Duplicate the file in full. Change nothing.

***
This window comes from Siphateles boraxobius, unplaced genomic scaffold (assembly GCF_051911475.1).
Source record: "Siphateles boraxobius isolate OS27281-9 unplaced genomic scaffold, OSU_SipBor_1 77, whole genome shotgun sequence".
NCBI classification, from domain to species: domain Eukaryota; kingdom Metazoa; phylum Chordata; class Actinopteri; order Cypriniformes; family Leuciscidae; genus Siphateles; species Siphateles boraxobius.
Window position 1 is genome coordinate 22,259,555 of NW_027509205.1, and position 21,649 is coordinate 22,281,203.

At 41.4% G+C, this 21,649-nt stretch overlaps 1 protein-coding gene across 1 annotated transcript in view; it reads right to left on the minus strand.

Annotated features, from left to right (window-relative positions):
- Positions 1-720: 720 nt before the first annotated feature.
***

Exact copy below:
This window comes from Siphateles boraxobius, unplaced genomic scaffold (assembly GCF_051911475.1).
Source record: "Siphateles boraxobius isolate OS27281-9 unplaced genomic scaffold, OSU_SipBor_1 77, whole genome shotgun sequence".
NCBI classification, from domain to species: domain Eukaryota; kingdom Metazoa; phylum Chordata; class Actinopteri; order Cypriniformes; family Leuciscidae; genus Siphateles; species Siphateles boraxobius.
Window position 1 is genome coordinate 22,259,555 of NW_027509205.1, and position 21,649 is coordinate 22,281,203.

At 41.4% G+C, this 21,649-nt stretch overlaps 1 protein-coding gene across 1 annotated transcript in view; it reads right to left on the minus strand.

Annotated features, from left to right (window-relative positions):
- Positions 1-720: 720 nt before the first annotated feature.